Monday, July 20, 2009

Having Fun Canning Cantaloupe

I used to think of cantaloupe as strictly a summer time treat, the idea of canning it never even occurred to me until the first time I stumbled upon a recipe for cantaloupe jam.

That recipe was in The Illustrated Encyclopedia of American Cooking by family Recipe Press. It is a fun cookbook, but it uses outdated canning methods so the canning instructions have to be updated (see my post on unsafe canning methods).

The cook book called it “jam,” but the fact that is uses citrus rind means that it would more accurately be called “marmalade.” The citrus rind gives it plenty of pectin for a nice firm set.

Here is my version of this recipe (with updated canning instructions)

Cantaloupe Marmalade

2 cantaloupes
2 oranges, ground
1 lemon, ground
1 20 oz can crushed pineapple
4 cups sugar

Chop the cantaloupe, and gently crush it with a potato masher. Add remaining ingredients and cook to a temperature of 220°F. Fill hot jars leaving 1/4 inch headspace and process in a water bath for 10 minutes.

High altitude instructions
1,001 - 3,000 feet : increase processing time by 5 minutes
3,001 - 6,000 feet : increase processing time by 10 minutes
6,001 - 8,000 feet : increase processing time by 15 minutes
8,001 - 10,000 feet : increase processing time by 20 minutes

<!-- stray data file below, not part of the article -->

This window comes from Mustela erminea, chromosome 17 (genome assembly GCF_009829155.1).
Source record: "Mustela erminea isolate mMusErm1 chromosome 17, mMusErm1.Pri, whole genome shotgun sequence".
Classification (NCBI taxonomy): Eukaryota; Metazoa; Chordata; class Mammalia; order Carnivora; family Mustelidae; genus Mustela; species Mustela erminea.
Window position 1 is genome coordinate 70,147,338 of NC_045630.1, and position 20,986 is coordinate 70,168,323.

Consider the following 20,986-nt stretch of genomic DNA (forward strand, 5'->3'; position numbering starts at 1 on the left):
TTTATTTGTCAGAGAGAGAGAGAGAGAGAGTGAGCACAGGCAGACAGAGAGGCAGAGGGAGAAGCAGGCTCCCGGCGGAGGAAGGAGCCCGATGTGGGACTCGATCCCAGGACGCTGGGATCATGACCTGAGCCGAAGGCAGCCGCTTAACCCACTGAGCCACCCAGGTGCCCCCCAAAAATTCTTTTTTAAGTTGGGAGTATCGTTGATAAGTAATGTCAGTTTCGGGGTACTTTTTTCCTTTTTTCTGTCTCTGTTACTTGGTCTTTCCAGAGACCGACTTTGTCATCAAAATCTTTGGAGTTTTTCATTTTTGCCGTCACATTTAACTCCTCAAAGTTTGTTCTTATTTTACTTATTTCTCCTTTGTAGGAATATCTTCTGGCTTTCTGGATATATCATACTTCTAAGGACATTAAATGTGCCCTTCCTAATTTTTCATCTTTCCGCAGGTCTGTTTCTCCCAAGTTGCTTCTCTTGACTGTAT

I have since found other fun things to do with cantaloupe. If you like jams and jellies that are made with no added pectin, then The Joy of Jams, Jellies, and Other Sweet Preserves by Linda Ziedrich, has 200 recipes including 3 variations of cantaloupe jam. The Ball Complete Book of Home Preserving has a recipe for pickled cantaloupe.


  1. What a unique idea for cantaloupe!! I bet you will have fun thinking of all the ways to use the cantaloupe marmalade/jam.

  2. Now, that is interesting! WOW!

    Leslie for both

  3. What a wonderful combination of flavors! I would love this!

  4. I never knew that cantaloupe could be canned like this. It sounds good with all the other fruits in this. I would love to try some.

  5. I just found this post and the recipe looks wonderful. I'm going to try it using honeydew, since that's what I have on hand. I'm wondering, though, what does it mean to have "ground" lemon/oranges? Is that just mashed or something? I've never heard the term.

  6. To "grind" is - this is what I do - is to put it through a meat grinder with the small blade. It works very fast and thorough. Good luck!


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